commercial mortgage real estate

Buy vs. Lease: Is it Time for a Commercial Mortgage?

Brian and Jack met while working on the same team at a large company. In their spare time, they created a software-as-a-service product for the healthcare industry. They set up their headquarters in the corner of a friend’s office space, but then the orders began pouring in. The partners quit their day jobs and committed fully to their venture. With success on the horizon, Jack and Brian have already started interviewing programmers, office staff, and sales people. Moving into offices of their own is their next logical step.

The decision to get a commercial mortgage is a question lots of business owners grapple with sooner or later. Like many business decisions, there isn’t a one-size-fits-all formula that would make the buy or lease decision easy.

Pros and cons of a commercial mortgage

Jack and Brian know that they want to be near a hub of healthcare facilities. They’ve narrowed their choices to two buildings. One’s for sale; the other has a suite of offices available for lease. Both are in good condition, have adequate parking, and are situated by major medical centers. Jack makes a case for buying. In addition to pointing that he can put up the money for the down payment (typically as much as 25% of the total cost), he talks up the advantages of a commercial mortgage:

  • “It’s an investment in property that’s likely to appreciate.”
  • “Allows us to be our own landlord.”
  • “Our monthly payments will be predictable for a long time.”
  • “We’ll get tax benefits.”

But Brian isn’t convinced. He argues against a commercial mortgage, saying:

  • “The money for the down payment could be better spent right now on growing the business.”
  • “Managing the property will take time away from running our business.”
  • “What if other tenants in our building don’t pay on time or break their lease?”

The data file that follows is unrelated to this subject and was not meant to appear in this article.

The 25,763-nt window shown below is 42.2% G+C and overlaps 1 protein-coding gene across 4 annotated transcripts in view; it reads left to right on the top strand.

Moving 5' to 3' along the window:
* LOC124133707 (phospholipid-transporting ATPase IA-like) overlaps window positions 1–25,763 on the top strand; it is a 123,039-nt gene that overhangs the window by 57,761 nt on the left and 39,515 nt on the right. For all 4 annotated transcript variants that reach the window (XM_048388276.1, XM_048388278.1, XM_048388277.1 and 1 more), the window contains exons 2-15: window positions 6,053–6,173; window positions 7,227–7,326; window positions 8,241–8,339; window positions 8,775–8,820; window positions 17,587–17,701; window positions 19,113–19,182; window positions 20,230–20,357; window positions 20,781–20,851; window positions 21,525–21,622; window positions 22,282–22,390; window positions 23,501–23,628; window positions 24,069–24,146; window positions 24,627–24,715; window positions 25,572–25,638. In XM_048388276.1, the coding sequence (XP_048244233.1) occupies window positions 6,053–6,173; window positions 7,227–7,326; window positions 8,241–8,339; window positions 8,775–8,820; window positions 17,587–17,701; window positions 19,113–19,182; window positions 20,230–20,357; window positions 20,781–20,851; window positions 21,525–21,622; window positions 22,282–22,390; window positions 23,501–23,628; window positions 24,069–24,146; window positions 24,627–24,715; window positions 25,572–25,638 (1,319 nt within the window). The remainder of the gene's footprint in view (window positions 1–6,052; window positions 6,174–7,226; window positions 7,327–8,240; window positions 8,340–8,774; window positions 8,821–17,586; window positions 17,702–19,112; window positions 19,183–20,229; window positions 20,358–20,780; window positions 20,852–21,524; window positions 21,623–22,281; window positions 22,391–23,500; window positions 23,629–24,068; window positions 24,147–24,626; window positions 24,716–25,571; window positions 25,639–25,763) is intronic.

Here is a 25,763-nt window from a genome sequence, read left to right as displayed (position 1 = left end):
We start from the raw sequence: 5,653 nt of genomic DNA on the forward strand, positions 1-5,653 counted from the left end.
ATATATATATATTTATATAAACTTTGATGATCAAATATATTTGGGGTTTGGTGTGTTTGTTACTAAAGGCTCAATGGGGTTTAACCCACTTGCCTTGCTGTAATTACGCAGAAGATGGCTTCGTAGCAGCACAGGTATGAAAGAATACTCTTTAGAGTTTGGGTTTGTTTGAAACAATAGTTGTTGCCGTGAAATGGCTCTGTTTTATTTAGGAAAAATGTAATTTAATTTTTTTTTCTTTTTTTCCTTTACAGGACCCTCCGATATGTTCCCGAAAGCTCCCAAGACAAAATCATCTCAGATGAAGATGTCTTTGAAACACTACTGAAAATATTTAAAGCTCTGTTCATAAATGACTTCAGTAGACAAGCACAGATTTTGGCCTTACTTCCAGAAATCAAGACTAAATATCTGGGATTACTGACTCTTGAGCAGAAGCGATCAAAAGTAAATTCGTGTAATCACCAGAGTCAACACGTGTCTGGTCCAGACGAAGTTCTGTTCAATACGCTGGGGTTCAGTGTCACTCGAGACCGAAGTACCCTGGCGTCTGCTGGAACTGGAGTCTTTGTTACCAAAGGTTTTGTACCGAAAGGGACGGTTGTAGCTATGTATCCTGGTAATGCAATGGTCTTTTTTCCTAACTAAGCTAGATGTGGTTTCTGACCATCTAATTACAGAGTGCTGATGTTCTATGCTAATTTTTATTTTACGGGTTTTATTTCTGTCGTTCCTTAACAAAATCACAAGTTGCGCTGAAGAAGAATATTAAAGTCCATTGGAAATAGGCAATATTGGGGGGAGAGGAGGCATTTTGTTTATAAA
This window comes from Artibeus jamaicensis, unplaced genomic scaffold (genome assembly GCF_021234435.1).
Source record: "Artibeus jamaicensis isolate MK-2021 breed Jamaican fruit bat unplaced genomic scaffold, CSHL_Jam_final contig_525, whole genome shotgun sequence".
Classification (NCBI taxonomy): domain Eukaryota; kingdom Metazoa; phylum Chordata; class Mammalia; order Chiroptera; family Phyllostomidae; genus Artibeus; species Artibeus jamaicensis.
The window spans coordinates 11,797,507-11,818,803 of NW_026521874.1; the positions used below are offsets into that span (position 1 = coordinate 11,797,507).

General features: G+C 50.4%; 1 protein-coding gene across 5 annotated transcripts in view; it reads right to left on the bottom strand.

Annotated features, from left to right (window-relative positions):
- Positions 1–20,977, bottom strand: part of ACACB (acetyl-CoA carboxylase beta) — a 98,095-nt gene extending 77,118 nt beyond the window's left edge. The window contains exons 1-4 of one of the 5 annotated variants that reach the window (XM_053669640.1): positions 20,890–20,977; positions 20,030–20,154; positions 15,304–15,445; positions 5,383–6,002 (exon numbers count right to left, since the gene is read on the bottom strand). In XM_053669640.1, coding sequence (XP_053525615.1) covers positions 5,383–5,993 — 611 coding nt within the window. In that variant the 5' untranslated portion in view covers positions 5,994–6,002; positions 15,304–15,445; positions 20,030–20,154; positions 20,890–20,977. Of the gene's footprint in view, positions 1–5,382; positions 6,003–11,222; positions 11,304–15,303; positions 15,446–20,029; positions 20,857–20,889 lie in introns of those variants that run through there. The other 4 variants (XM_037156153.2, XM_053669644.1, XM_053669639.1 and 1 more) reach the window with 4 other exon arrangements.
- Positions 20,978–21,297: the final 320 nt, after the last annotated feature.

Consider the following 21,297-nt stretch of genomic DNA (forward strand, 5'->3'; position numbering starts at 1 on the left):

With the following facts, Brian makes a case for renting: Unlike a commercial mortgage, leasing doesn’t require an enormous down payment. It gives the company the option of moving if it eventually outgrows the location. And it leaves the headaches of maintenance and repairs to someone else.

So who’s right?

The two partners decide to ask a trusted financial expert for advice.

“Generally,” the expert says, “if you plan to stay in the same business location for 7 or more years, then buying is much less expensive than leasing.” But he notes that there are other factors to take into consideration, such as growth forecasts and real estate trends. The main consideration in making a purchase/lease decision, he tells them, “is your business’s relative position in its overall lifespan.”

Brian and Jack are still very much in start-up mode, with all the uncertainties, risks, and potential rewards that that involves. At this point in time, for this particular business, the expert sides with Brian. But every case is different. And – who knows? – a business like yours might very well earn a “thumbs up” to buy. With a decision this big, take everything into consideration.


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